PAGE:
Tuesday, 12 July 2011

Assange's extradition, and what English law actually says about rape

[trigger warning]

So, Assange's appeal against his extradition started today. As with last time, his lawyers are going for a "it wasn't illegal"/"it's only illegal in Sweden because they're weird" approach.

These are expensive lawyers... have they actually read English sexual offences laws?

The Guardian's coverage of the case contains a few very odd statements from the lawyers.

11.27am: In one case Assange is accused of having sex with a woman without a condom – but Emmerson [Assange's lawyer] says deceiving someone on this issue is not illegal under English law.

Yes, it is. Quite seriously illegal. Section 76 of the English1 Sexual Offences Act 2003 states that it is to be "conclusively presumed" that the "complainant did not consent" if:

(a)the defendant intentionally deceived the complainant as to the nature or purpose of the relevant act;

A "conclusive presumption" is really strong - it basically says that the condition by definition implies the outcome. So if deception were proved in an English court, it would mean that "but she consented" was legally virtually impossible as a defence.

Slightly later:

11.35am: The so-called "minor rape" allegation – when Assange was alleged to have had sex with one of the alleged victims, known as SW, when she was asleep or half asleep – was an "entirely consensual sexual encounter", Emmerson says.

Again, not under English law. Section 75 of the Act states that there is an "evidential presumption" about a lack of consent if:

(d)the complainant was asleep or otherwise unconscious at the time of the relevant act;

and the defendant was aware of this.

An "evidential presumption" isn't as strong as the section 76 "conclusive presumption", but it's still fairly strong - it says that it will be assumed that there was no consent unless evidence can be provided to suggest that there specifically was - a "defence must prove you didn't" rather than the default "prosecution must prove you did" question.

The 11.35 quote also doesn't fit well with some of the other things Emmerson says - for instance

10.50am: The Assange team is promising not to attack his accusers and not to doubt their discomfort about his sexual conduct.

So... it was "entirely consensual sexual conduct" that was "[felt to be] disrespectful, discourteous, disturbing or even pushing at the boundaries of what [the victims] felt comfortable with." (Liss has more on this at Shakesville)

Or later on

12.22pm [...] this is not intended to challenge "the genuineness of their feelings of regret about having had consensual sex with Mr Assange or trivialise their experiences". [...]

[...] But the sexual activities that occurred had taken place with consent, he argued, and, unlike in Sweden, could not be criminalised in the English jurisdiction. [...]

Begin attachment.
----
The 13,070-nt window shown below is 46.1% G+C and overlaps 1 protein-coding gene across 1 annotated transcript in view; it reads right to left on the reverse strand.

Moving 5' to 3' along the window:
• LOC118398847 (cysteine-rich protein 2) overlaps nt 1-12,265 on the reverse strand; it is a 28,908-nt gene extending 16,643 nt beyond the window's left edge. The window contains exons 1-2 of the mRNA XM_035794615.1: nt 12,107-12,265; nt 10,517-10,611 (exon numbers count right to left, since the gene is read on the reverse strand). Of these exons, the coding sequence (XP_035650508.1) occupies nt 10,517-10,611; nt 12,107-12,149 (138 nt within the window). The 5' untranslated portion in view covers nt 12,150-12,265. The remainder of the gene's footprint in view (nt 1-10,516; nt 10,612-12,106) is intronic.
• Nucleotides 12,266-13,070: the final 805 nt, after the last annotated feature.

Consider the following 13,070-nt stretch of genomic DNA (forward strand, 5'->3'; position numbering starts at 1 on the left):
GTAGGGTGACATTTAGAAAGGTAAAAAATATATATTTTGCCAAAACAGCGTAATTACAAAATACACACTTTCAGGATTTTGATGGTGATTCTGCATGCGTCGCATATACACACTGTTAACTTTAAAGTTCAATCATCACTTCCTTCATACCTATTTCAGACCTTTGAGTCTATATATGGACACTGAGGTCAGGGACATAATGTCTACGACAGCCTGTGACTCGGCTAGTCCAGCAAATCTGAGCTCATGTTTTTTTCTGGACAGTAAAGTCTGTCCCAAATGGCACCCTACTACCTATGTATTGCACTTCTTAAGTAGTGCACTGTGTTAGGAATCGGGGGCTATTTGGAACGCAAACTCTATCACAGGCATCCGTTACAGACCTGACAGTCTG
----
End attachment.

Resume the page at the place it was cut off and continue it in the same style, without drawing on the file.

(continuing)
Except that they're saying it wasn't consensual, or there wouldn't be a case to answer here.

And the judge in the original extradition hearing ruled - quite correctly - that under English law the accusations amounted to 3 accusations of rape and 1 of sexual assault.

A brief comparison of Swedish and English sexual offences laws

  • English law defines a broader range of assaults as rape. The Swedes are trying to extradite Assange on 1 count of rape and 3 of "sexual molestation". In English law, 3 would be rape, and only one the lesser offence of sexual assault.
  • English law also defines, though this is not relevant directly to this case, several types of assaults as "sexual assault" that are not criminalised at all under Swedish law, as far as I can tell.
  • English law has far stronger penalties for rape. The average custodial sentence on conviction is 8 years - the maximum a life sentence. The maximum sentence that Assange could serve in Sweden if convicted is only 4 years.
  • English law has explicit definitions of consent to say that someone who is asleep did not consent, and someone who was deceived as to the nature of sexual activity did not consent - strong enough that the question of consent should not need to be proved in court if there is no argument about the circumstances. Swedish law, as far as I can tell, does not.

But it's the Swedes who apparently have this ridiculously tough law that criminalises normal sexual behaviour. The fact that English law is in fact tougher - and rightly so - in just about every area doesn't stop people believing this - or Assange's lawyer claiming it in court:

11.31am Emmerson argued that Assange was a victim of a "philosophical and judicial mismatch" between English and Swedish law over what constituted sex crimes.

Such mismatch as there is actually works in his client's favour, at the moment, since the extradition would move him to a jurisdiction with less strict laws and less strong punishments.


1 Wales uses the same Sexual Offences Act. The laws in Scotland and Northern Ireland are different, but I'm not completely sure how. Unless Assange flees to Glasgow, and Scotland then declares independence, it won't become particularly relevant to this case.